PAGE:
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Around the College

Secret to stress relief

Yeast’s ability to grow, divide, age and metabolize food is similar to human cells and provides researchers with a nearly perfect specimen to study cell processes and genetic variation. Biologist Jennifer Gallagher is taking advantage of the organism’s functions to examine how individuals would respond to stress at a molecular level, and the effects herbicides, such as the common household weed killer Roundup, have on genes. Because yeast can be preserved for decades, her research team will continue to compare effects of Roundup on yeast from 100 years ago to now. 

Tracking policy

Policymakers, researchers and journalists will soon have access to 4.2 million state government decisions in a single database. Political science professor William Franko is leading a team in collecting every legislative bill, executive rule and judicial decision since 1990 across all 50 states. 

Over the next three years, the policies will be collected, digitized and compiled in an open-source database. This first-of-its-kind database will be a comprehensive source of data to track the movement of policies. 

Life on Mars?

As salt minerals develop, they trap tiny pockets of air, microorganisms and the lake water where they grow. Geologist Kathleen Benison studies these ancient acid salt lakes and the minerals made in them to understand environments from centuries past. Because rocks on Mars show the planet also once had acid salt waters, this type of research could even help unravel one of the solar system’s most elusive mysteries.  

Escaping Ebola

The World Health Organization may have declared the most recent Ebola epidemic in West Africa over as of March 2015, but many people in Sierra Leone still find themselves segregated from their families and communities—
a carryover of efforts to stop the spread of the highly contagious disease. 

Tamba M’bayo, assistant professor of history, traveled to Sierra Leone to interview survivors about their experiences since being declared Ebola-free. Because of the stigma attached to the virus, people continue to refrain from identifying themselves as survivors. Many survivors also shared that the Sierra Leone government promised them free healthcare, but were unable
to finish their treatment because hospitals began demanding payment.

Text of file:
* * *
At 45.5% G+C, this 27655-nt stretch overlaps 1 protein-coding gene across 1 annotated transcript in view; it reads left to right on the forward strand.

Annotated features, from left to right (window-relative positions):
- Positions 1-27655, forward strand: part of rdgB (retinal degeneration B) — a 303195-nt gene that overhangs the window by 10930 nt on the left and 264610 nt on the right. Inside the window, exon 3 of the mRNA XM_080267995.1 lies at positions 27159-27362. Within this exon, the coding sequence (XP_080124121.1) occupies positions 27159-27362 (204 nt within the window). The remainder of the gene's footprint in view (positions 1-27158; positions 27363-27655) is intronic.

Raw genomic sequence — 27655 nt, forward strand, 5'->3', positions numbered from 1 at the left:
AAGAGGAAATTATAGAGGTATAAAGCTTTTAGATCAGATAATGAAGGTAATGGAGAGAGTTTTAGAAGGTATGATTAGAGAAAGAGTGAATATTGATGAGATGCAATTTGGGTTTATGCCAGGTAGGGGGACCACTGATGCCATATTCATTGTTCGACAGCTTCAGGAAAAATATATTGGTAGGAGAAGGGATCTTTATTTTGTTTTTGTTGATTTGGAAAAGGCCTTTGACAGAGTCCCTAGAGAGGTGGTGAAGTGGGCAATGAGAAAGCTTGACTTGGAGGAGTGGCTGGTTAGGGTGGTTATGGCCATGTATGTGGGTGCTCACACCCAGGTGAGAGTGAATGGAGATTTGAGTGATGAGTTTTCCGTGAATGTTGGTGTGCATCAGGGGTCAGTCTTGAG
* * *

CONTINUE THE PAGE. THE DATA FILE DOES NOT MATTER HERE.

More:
Science behind smartphones

Computers, and the devices that use them, are considered one of the biggest success stories of modern physics. Physics continues to be a catalyst for improving the performance, processing time and energy efficiency of the devices we rely on every day—our
cell phones, smart watches, tablets
and laptops.

Micky Holcomb, associate professor of physics, is making great progress in understanding the physics behind these technologies. In just one month, she accepted three grants worth nearly $1.2 million from the National Science Foundation, Department of Energy and the American Chemical Society.

Holcomb explores the chemical environments around specific materials used to build small computing devices, such as magnetic and ferroelectric thin films. She grows the materials and conducts element-specific measurements to improve performance in future technologies.

19,000

The number of Ravens, an unmanned aerial vehicle (UAV) used by U.S. Special Operations Command and several military operations worldwide, in service. A new algorithm developed by mathematics researcher Marjorie Darrah can mobilize UAVs in team missions, allowing them to fly autonomously to complete complex coordinated missions. 

Child abuse linked to mortality

A WVU psychology researcher is examining links between child abuse and mortality risk in women. Assistant Professor of Psychology Nicholas Turiano is investigating why childhood misfortune, such as child abuse, could cause deaths in women sooner than men and is the coauthor of a study connecting self-reported child abuse to death in women. The child abuse was linked to a variety of adult psychiatric problems, including depression, substance abuse and post-traumatic stress disorder.

A complex view

As law enforcement living in the same areas where they work, rural police officers are constantly under the scrutiny of their neighbors. They patrol widespread geographic areas, regularly encounter alcohol and drug problems, mental health issues and domestic violence — while nearly everyone they meet is armed.

Sociology professor Rachael Woldoff examines these experiences in a new study, the first to explore the gun control views of rural U.S. police officers. The study found that officers possess complex views about gun control that reflect their identities as both gun-oriented rural citizens and police who seek to control the situations they encounter on the job.

‘S.O.C.K.’ing cancer